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Judge orders Newport-Mesa to restore redacted material in report on Mariners

A judge ordered the Newport-Mesa Unified School District to restore redacted material in a report on an investigation into an award application submitted by former Mariners Elementary School Principal Laura Canzone, pictured in 2015.
(File Photo)

An Orange County Superior Court judge this week ordered the Newport-Mesa Unified School District to restore many of the redactions in a report prepared by a firm that investigated what led to alleged inaccuracies in application for a prestigious academic award submitted by Mariners Elementary School.

District officials filed the report with Judge Linda Marks in March so she could conduct a private court inspection to determine how much of the report could be made public.

Newport-Mesa officials had argued they shouldn’t publicly disclose many of the findings in the interest of protecting the privacy rights of employees.

After reviewing the report filed under seal, Marks found the redactions “exceeded those necessary to protect the privacy of third parties” and instructed the district to black out “only to the extent they identify employees, staff or students,” according to minutes dated Sept. 4.


Marks directed the district to “not overly redact information ... directly relevant” to then-Principal Laura Canzone or the program at issue.

Lastly, Marks ordered Newport-Mesa to “un-redact the credibility determinations of the investigator” with the exception of employee identities and the dates of interviews.

Asked for comment, district spokeswoman Annette Franco said in an email Friday that “to our knowledge, there has not been a final ruling on this matter and therefore we do not have information to share at this time.”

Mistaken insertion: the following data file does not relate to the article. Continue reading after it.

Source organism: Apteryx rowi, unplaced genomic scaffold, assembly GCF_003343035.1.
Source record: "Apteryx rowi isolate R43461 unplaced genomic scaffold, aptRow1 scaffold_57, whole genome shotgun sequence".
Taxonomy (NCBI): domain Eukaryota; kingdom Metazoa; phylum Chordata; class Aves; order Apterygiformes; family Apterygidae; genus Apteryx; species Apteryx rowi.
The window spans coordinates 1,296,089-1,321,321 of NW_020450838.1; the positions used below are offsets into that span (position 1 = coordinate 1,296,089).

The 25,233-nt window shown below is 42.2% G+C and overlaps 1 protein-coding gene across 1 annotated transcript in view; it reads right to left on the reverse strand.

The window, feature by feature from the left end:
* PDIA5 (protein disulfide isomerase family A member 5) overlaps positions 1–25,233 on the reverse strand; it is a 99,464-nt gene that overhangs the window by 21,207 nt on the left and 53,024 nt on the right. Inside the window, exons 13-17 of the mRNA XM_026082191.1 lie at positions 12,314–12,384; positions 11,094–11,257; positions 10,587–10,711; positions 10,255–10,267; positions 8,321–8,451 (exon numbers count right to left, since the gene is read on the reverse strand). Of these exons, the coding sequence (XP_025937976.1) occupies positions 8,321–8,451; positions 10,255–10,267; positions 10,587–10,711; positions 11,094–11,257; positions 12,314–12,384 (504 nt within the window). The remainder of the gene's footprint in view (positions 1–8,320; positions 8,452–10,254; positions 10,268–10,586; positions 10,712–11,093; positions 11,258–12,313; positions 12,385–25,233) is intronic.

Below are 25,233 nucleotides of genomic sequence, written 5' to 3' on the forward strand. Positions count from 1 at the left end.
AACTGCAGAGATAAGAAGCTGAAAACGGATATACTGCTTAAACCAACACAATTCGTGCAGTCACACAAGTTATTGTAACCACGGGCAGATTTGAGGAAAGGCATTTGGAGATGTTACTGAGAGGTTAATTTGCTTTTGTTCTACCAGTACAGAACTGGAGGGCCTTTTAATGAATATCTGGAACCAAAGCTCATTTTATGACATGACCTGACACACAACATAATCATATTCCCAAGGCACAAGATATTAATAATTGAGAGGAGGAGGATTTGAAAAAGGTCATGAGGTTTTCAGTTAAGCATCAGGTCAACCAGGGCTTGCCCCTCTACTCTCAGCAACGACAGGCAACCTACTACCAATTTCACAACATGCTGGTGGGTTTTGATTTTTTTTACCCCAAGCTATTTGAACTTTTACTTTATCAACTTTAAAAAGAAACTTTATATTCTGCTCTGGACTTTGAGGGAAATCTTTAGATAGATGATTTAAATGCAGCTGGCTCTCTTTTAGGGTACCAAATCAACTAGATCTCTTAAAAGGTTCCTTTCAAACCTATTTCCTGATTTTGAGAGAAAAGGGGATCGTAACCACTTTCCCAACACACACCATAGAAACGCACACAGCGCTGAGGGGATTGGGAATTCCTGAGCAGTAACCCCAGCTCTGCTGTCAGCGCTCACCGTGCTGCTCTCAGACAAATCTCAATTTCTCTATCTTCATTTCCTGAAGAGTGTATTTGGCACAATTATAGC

John Caldecott, the district’s former director of human resources, petitioned last year for a court order to make public documents related to the investigation.


“After promising the public that this report would be available, they have delayed and challenged and appealed, and they’re finally going to be held accountable for what they committed to the public,” Caldecott said in an interview this week.

In 2016, teachers at the Newport Beach school alleged inaccuracies in a Gold Ribbon Award application that Canzone submitted to the California Department of Education the previous fall, when she was known as Laura Sacks. The school received the award.

Canzone later requested new duties and was transferred to Costa Mesa Middle School as a principal on special assignment.

Shortly after the district announced that an independent investigation of the matter had been completed by Dana Point-based Nicole Miller and Associates, Canzone submitted a letter of resignation in March 2017.

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